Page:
In Pakistan, had we not been encouraged to seek the chimera of parity with India on the strength of our American tanks and jet fighters, we would have had to make the difficult compromises dictated by our modest means. The reason we entered military pacts with the US was precisely to arm ourselves to be able to confront a much bigger neighbour. But these alliances also warped our foreign policy, reduced our room to manoeuvre, and locked us into conflicts that had little to do with us.

Economic assistance, while seemingly benign, permitted Pakistan to divert its own resources to the military. Thus, it could spend foreign aid on development while it used its own scarce funds to ramp up defence spending. This state of affairs permitted the kind of massive tax evasion we see today. The ruling elites are able to spend some money on the physical infrastructure and social services without having to contribute their share to the exchequer.

In Israel, this diversion was unnecessary due to the huge amounts contributed by the Jewish diaspora. Billions of dollars poured in to pay for development. Also, the Zionist state had an educated population and decent governance, unlike Pakistan.

Clearly, there are huge differences between Israel and Pakistan, but their American connection and their constant security concerns are common factors.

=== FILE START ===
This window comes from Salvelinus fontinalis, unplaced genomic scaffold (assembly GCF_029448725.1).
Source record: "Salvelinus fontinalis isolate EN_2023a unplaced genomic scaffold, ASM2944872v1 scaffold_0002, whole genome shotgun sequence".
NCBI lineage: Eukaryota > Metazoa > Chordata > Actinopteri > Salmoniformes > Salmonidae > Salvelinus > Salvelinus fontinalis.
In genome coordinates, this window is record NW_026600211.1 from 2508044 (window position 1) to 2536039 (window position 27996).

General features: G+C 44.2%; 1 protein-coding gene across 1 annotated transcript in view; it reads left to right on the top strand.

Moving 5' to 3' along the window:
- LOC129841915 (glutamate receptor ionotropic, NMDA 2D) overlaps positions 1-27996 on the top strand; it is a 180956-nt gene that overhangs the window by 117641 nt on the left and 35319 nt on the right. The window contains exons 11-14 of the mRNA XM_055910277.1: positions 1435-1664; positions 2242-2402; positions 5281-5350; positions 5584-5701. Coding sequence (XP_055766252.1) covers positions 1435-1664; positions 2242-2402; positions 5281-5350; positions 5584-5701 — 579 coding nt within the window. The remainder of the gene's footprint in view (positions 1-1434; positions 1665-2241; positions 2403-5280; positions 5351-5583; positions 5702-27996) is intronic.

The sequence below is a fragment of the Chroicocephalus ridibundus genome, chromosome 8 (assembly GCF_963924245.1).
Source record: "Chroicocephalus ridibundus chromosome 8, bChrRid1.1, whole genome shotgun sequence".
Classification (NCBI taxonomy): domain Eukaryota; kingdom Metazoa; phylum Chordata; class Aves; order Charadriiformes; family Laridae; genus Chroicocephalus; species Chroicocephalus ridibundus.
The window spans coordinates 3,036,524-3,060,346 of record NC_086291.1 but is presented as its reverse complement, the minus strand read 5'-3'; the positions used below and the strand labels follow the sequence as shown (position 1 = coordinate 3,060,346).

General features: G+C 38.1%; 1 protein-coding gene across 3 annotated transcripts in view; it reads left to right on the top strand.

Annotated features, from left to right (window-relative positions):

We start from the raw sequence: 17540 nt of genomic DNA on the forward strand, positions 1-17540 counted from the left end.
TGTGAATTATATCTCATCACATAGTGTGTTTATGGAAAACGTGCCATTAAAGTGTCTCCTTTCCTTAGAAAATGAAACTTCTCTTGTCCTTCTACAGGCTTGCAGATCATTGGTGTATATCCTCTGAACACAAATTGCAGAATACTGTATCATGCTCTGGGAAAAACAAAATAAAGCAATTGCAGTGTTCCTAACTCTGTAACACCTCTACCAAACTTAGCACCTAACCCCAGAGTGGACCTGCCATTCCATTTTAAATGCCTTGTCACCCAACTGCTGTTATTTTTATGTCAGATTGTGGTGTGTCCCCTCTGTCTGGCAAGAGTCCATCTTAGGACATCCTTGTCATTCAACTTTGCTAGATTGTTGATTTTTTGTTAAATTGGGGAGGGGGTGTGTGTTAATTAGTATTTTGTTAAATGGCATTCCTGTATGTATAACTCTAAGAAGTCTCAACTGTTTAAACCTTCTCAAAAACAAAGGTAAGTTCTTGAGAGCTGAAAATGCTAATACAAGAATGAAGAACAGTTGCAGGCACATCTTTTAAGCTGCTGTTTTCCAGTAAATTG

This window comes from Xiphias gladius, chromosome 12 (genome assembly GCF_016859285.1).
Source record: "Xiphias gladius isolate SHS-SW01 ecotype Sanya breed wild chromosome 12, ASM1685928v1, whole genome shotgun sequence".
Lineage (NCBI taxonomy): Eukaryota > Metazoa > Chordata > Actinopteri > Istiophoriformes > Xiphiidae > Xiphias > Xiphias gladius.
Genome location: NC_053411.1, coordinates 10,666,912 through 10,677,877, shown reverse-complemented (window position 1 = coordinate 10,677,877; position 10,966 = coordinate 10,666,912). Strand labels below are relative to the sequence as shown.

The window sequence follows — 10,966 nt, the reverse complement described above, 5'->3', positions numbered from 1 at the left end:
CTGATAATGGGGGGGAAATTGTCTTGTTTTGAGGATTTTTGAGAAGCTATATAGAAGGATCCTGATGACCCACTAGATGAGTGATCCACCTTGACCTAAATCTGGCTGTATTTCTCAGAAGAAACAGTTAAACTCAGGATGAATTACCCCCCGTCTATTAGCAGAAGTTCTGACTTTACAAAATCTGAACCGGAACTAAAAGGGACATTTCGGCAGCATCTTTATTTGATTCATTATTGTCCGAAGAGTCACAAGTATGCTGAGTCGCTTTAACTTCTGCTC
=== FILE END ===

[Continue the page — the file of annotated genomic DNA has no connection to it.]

In Israel’s case, it was not until the 1967 Six-Day War that it forged its present military links with Washington. Pakistan joined regional pacts like Cento and Seato in the mid-1950s. So in a sense, both countries had security concerns thrust on them before they signed up to military relationships with Washington: Israel by the combined Arab attack on its creation in 1948, and Pakistan by its brief war with India over Kashmir in the same year.

Nevertheless, the large shipments of modern American weaponry encouraged a sense of military superiority over their enemies among generals in both countries. And as these officers wielded political power in both nations, this perception influenced foreign policy towards their neighbours.

But circumstances change, as we are now seeing in Egypt, with the possibility of further turmoil in Jordan. Suddenly, the lynchpins of Israeli security are wobbling. In Pakistan’s case, the strategic shift began in the early 1990s with India’s economic reforms. A booming economy and corresponding clout in international affairs have made the concept of parity laughable. Thus, we are increasingly dependent on our nuclear arsenal to counter India’s significant edge in conventional arms.

Purely from the American perspective, the billions it has spent on its two allies have not given it the kind of leverage it would have expected. As we saw in Israel’s case recently, the government has contemptuously spurned Obama’s reasonable request that it suspend illegal construction on occupied territory. In Pakistan, even a pro-American president like Zardari has rejected — for the time being, anyway — an American proposal to hand over Raymond Davis, a security consultant accused of gunning down two alleged gunmen in Lahore recently, to the American embassy.

All in all, it is questionable whether the military relationship Washington has developed with Israel and Pakistan has served the long-term security needs of the two countries. It has certainly not furthered American interests, beyond a troubled anti-Taliban alliance on our border with Afghanistan. Time will tell if it is of enduring worth.